Soraya, a curriculum mapping consultant at Rubicon International, traveled to Haiti on behalf of the Rubicon Educational Foundation. We recently caught up with her and asked her to reflect on that trip, one year ago.
Why did you decide to visit Haiti with Rubicon’s team?
It seemed like an amazing opportunity to see how we could truly help. Through all of our preliminary work, we discovered that communication wasn’t easy with people in Haiti for many reasons, and it was hard to get answers to the questions we had. Although nervous, I was also really excited to get there and connect in person with the organizations and schools.
What appeals to you in Sister School Partnership Program?
Taking a long hard look at what we really had to offer, it was a very natural fit. We work with so many schools and educators around the world, and we were confident that they would want to get involved and support our mission in Haiti. Not only making the connections based on need, but making sure that there was a mutual cultural exchange, was a top priority, and one that provoked shining eyes and smiles from everyone we spoke with in Haiti.
What were some of the expectations you had before the trip about the country, people, and your possible work in Haiti?
We had taken some Kreyol classes before leaving, which for me provided more than the vocabulary and grammar. The teacher was very warm and friendly, and told evocative stories of swimming in the ocean, and eating the “best mangos in the world”. Even with the earthquake, there was a sense of hope, and focus on the positive. Although I was still really nervous about what we would find when we got there, and how dangerous the situation might be, the classes helped me to also imagine some of the positive things we might find.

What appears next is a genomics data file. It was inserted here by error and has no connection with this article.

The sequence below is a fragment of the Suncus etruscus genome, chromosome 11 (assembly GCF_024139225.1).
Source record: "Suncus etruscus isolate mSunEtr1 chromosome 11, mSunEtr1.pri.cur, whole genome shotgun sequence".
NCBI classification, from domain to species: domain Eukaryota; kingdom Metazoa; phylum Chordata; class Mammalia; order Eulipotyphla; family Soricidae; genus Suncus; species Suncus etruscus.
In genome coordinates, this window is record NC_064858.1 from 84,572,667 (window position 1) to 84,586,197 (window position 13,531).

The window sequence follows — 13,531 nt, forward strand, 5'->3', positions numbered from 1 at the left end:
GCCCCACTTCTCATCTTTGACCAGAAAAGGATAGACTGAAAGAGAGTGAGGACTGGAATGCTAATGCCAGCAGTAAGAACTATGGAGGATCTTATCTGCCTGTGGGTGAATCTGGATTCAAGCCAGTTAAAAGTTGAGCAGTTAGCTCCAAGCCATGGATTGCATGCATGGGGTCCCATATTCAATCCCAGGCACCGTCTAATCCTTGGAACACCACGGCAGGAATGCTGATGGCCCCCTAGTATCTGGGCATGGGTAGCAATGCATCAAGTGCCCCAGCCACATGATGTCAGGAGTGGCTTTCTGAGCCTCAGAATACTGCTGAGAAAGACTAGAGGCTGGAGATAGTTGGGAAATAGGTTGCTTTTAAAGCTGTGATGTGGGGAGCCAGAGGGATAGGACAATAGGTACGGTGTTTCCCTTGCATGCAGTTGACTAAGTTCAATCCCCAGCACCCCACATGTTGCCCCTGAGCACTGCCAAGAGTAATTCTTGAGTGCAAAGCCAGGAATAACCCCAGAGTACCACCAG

What emerged out of the meetings with schools and teachers? What were the lessons about Haitian educational system that you brought back to the Foundation’s Board?
Every single person we met with had a drive and determination to address the deep rooted issues with the education system which existed long before the earthquake. There is so much energy to be harnessed for reform, and there was more consensus between all the diverse people we met with than I had thought possible. They all agreed on the major issues and were very open and willing to listen to anything that could help.
What were the some of the challenges during your visit in Haiti?
The heat, the dirt, the fact that it took hours on broken roads to get to a meeting; trying to stay calm and not show how emotionally affected I was when we met children living in the worst circumstances; feeling guilty for having good food waiting for us at the guesthouse as we drove by the camps that went on for miles.
What single image do you have in mind now, a year later, when you think of your trip to Haiti?
The disabled little boy who took me by the hand at the orphanage he had grown up in and proudly gave me a tour of his home. The matter of fact way he showed me the graveyard where his friends were buried and pointed to the photo board at each person who had died, telling me their names. Another image I remember is the fact that when I looked at someone, they looked me straight back in the eye with a serious face, and as soon as I smiled, they broke into the biggest, friendliest smile in return.
Do you feel like you personally were able to help in any way a crisis of such magnitude?
In the short term, I feel that by being there and interacting with the children that maybe it made their days a little better. In the long term, we are still working on our projects to help schools around the country.